The US central bank will raise its benchmark policy rate above 4 per cent and hold it there beyond 2023 in its attempt to stem high inflation, according to the majority of leading academic economists polled by the Financial Times.
The latest survey, conducted in partnership with the Global Markets Initiative at the University of Chicago’s Booth School of Business, indicates that the Federal Reserve is still far from ending its campaign to tighten monetary policy. It has already raised interest rates this year at the most aggressive pace since 1981.
The federal funds rate hovered near zero until last March, and is now between 2.25 percent and 2.50 percent. The Federal Open Market Committee meets again on Tuesday for a two-day policy meeting, where officials are expected to implement a 0.75 percentage point increase in a row. The move would raise the rate to a new target range of 3 percent to 3.25 percent.
Nearly 70 percent of the 44 economists surveyed between September 13 and 15 believe the federal funds rate for this tightening cycle will peak between 4 percent and 5 percent, with 20 percent of the opinion that it will need to get through this. the level.
“The FOMC has not yet figured out how much it needs to raise rates,” said Eric Swanson, a professor at the University of California, Irvine, who expects the federal funds rate to eventually reach between 5 and 6 percent. “If the Fed wants to slow the economy now, it has to raise the money rate higher [core] inflation.”
While the Fed typically targets a 2 per cent rate for its “core” PCE – which excludes volatile items such as food and energy – it also closely monitors the CPI. Inflation unexpectedly accelerated in August, with the core index rising 0.6 percent for the month, or 6.3 percent from a year earlier.
Most survey respondents expect core personal consumption expenditures to fall from its last July level of 4.6 percent to 3.5 percent by the end of 2023. But nearly a third expect it to still exceed 3 percent after 12 months. Another 27 percent said it “might have not” remained above that at the time – indicating significant concern about rising inflation becoming more pervasive in the economy.
“I’m afraid we have reached a point where the Federal Reserve is in serious danger of eroding its credibility, and so it needs to start to fully realize that,” said John Steinson of the University of California, Berkeley.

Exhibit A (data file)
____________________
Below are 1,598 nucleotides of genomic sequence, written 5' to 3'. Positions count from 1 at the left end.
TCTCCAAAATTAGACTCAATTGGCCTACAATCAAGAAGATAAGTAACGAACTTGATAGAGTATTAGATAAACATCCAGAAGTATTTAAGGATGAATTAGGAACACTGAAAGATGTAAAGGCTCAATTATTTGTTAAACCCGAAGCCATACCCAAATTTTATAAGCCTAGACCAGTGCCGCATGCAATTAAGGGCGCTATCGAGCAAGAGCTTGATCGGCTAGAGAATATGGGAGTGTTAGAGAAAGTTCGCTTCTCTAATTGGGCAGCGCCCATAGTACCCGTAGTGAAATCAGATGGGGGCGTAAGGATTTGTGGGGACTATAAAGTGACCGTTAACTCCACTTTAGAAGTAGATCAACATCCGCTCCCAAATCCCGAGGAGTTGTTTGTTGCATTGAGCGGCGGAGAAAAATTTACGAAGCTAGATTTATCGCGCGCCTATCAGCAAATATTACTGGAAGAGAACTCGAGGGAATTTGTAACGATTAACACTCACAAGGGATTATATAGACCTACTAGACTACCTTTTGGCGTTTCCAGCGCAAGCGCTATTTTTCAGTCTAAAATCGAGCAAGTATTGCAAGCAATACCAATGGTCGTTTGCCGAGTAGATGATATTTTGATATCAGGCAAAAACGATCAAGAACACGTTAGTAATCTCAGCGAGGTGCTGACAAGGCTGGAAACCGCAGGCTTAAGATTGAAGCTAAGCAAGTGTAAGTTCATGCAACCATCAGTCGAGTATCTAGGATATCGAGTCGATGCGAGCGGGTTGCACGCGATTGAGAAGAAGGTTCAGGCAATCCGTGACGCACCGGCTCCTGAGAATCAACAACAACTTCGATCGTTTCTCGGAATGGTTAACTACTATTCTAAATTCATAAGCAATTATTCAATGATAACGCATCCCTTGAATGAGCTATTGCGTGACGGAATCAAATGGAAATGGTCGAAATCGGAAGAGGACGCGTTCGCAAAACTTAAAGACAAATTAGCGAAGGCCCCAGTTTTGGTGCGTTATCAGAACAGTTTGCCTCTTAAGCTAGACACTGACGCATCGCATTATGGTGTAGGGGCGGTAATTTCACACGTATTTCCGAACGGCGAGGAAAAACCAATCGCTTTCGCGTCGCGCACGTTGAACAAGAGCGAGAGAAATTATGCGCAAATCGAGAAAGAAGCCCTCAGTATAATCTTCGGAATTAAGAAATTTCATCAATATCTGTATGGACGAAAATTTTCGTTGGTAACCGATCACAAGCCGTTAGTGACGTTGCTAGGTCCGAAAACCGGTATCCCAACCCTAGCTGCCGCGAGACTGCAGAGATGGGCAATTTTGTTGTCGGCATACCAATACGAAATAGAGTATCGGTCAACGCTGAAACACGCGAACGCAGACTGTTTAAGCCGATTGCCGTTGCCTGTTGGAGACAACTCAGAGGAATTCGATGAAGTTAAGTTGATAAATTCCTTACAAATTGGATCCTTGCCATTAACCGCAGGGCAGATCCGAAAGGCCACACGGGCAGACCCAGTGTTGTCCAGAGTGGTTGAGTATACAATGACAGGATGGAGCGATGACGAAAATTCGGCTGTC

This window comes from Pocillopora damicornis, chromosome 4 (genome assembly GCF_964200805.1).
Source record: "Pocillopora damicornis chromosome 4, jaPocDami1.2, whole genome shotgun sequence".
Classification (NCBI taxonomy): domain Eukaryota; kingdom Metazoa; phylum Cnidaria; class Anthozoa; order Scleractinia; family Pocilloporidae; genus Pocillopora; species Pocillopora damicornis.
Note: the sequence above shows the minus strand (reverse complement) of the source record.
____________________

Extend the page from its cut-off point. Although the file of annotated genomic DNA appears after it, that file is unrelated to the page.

“We were all hoping inflation would start to come down, and we’ve all been disappointed over and over again.” More than a third of economists surveyed warn that the Fed will fail to adequately control inflation if it does not raise interest rates above 4 percent by the end of this year.
Besides raising rates to a level that restricts economic activity, most respondents believe the Fed will keep them there for a sustained period.
Easing price pressures, financial market instability and a deteriorating labor market are more likely reasons for the Federal Reserve to halt its tightening campaign, but a cut in the federal funds rate is not expected until 2024 at the earliest, according to 68 percent of those surveyed. Of that, a quarter doesn’t expect the Fed to cut its benchmark policy rate until the second half of 2024 or beyond.
Few believe, however, that the Fed will step up its efforts by shrinking its roughly $9 trillion balance sheet through direct sales of its agency’s holdings of mortgage-backed securities.
Such an aggressive measure to cool the economy and root out inflation will have costs, which Jay Powell, the president, has made clear in recent appearances.
Nearly 70 percent of respondents expect the National Bureau of Economic Research — the official arbiter on when recessions begin and end in the United States — to announce one in 2023, with a majority opinion that it will happen in the first or second quarter. This compares to nearly 50 per cent of those who see Europe turning into a recession by the last quarter of this year or earlier.
The recession in the US is likely to extend over two or three quarters, most economists believe, with more than 20 percent expecting it to last four or more quarters. At its peak, the unemployment rate could stabilize between 5 percent and 6 percent, according to 57 percent of respondents, well above its current level of 3.7 percent. A third sees it outperforming 6%.
Julie Smith of Lafayette College warned that “this will fall to workers who can’t afford it at least when we have high unemployment due to these price increases at some point.” “Even if the amounts are small – a percentage point or two of the increase in unemployment – this is real pain for real families who are not prepared to weather these kinds of shocks.”
said Şebnem Kalemli Ozkan at the University of Maryland. But she cautioned that the outlook is highly uncertain.
“Obviously this is one shock after another, so I’m not sure this will happen right away,” Kalimli Özcan said. “I can’t tell you a time frame, but it’s headed in the right direction.”